The European Union has started work on a key element of its plans to reach climate neutrality by the middle of the century: storing captured carbon dioxide underground.
The European Commission, the bloc’s regulatory arm, is seeking input from the public in order to shape a strategy that could lay down targets for infrastructure to store carbon by 2040 and 2050, according to documents published Friday. It could also explore how to remove CO2 from the atmosphere as part of its climate goals.
Carbon capture and storage — and carbon removals — is a controversial technology, with green groups arguing that such efforts distract from the primary objective of slashing emissions. But the EU and a growing body of scientists see it as an essential technology on the way to net zero, especially for those industrial sectors that are hardest to decarbonize.
“The infrastructure is not developing fast enough” despite the bloc’s carbon market incentivising technological solutions, according to the consultation document. “Most global and EU paths to climate neutrality rely heavily on industrial carbon removals.”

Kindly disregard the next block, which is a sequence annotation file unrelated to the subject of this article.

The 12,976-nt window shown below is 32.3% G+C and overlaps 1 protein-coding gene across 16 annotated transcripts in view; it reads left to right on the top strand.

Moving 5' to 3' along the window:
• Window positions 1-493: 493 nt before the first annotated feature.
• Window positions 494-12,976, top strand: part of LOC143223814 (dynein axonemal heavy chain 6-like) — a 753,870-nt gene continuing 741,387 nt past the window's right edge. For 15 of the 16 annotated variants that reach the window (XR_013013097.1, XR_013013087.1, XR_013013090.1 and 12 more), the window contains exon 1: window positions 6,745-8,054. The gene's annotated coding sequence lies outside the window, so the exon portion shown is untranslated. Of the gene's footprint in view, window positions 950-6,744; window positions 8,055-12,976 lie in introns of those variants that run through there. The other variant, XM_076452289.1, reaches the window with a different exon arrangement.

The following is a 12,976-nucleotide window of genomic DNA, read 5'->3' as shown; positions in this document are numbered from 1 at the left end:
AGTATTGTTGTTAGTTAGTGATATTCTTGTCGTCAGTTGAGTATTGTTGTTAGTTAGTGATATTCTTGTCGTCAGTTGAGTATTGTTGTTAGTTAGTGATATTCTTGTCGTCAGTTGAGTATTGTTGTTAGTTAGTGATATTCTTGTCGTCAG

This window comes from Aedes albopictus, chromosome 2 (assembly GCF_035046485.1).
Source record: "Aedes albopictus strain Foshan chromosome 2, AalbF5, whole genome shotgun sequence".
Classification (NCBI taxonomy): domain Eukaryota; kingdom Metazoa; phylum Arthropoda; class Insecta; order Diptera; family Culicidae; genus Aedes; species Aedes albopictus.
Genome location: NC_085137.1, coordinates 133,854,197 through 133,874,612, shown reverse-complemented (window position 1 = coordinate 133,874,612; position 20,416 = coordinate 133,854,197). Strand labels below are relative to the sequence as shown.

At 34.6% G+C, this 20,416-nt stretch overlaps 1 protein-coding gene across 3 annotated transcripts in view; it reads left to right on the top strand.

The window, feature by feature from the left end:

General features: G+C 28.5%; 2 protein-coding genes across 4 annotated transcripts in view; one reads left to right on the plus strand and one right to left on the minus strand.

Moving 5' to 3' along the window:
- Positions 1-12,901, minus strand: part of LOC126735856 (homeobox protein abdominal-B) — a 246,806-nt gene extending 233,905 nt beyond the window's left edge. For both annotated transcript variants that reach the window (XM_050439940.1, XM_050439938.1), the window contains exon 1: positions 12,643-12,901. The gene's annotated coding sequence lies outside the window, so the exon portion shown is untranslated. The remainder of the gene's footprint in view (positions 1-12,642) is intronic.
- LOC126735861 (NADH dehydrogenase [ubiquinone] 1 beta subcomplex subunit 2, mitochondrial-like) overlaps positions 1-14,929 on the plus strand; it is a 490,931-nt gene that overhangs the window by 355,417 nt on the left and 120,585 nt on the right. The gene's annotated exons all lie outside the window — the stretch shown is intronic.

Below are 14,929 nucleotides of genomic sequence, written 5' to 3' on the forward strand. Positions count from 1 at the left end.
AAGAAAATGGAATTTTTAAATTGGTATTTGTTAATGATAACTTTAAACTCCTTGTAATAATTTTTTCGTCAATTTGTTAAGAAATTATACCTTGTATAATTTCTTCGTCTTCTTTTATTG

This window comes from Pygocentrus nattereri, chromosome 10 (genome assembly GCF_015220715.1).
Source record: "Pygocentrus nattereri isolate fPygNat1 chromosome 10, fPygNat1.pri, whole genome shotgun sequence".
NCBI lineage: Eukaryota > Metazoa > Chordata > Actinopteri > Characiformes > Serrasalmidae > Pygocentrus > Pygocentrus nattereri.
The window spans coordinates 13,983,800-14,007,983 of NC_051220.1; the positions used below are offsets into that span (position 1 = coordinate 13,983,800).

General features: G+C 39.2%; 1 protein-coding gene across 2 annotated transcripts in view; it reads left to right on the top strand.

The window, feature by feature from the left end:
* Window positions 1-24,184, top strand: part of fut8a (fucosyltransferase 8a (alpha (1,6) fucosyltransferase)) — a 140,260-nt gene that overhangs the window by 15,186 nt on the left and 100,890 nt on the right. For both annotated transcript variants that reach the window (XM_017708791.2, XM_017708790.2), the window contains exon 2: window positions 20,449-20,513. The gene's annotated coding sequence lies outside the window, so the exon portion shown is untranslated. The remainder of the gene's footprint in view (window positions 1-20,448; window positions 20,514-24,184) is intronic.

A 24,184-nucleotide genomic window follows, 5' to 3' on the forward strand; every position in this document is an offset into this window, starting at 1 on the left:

The consultation comes weeks after the Commission set a goal of injecting 50 million tons of carbon dioxide into geological storage sites annually by 2030, while forcing oil and gas majors to contribute toward that goal. It comes alongside a public consultation that looks to set an emissions cutting target for 2040.
Currently, less than two million metric tons of CO2 is injected into permanent storage sites in the European economic area each year. Carbon capture projects alone, which have already been selected for support from the bloc’s Innovation Fund, would require around 4.6 million tons of storage capacity a year by 2029.
The consultation is open until the end of August, with the strategy due in the final quarter of this year.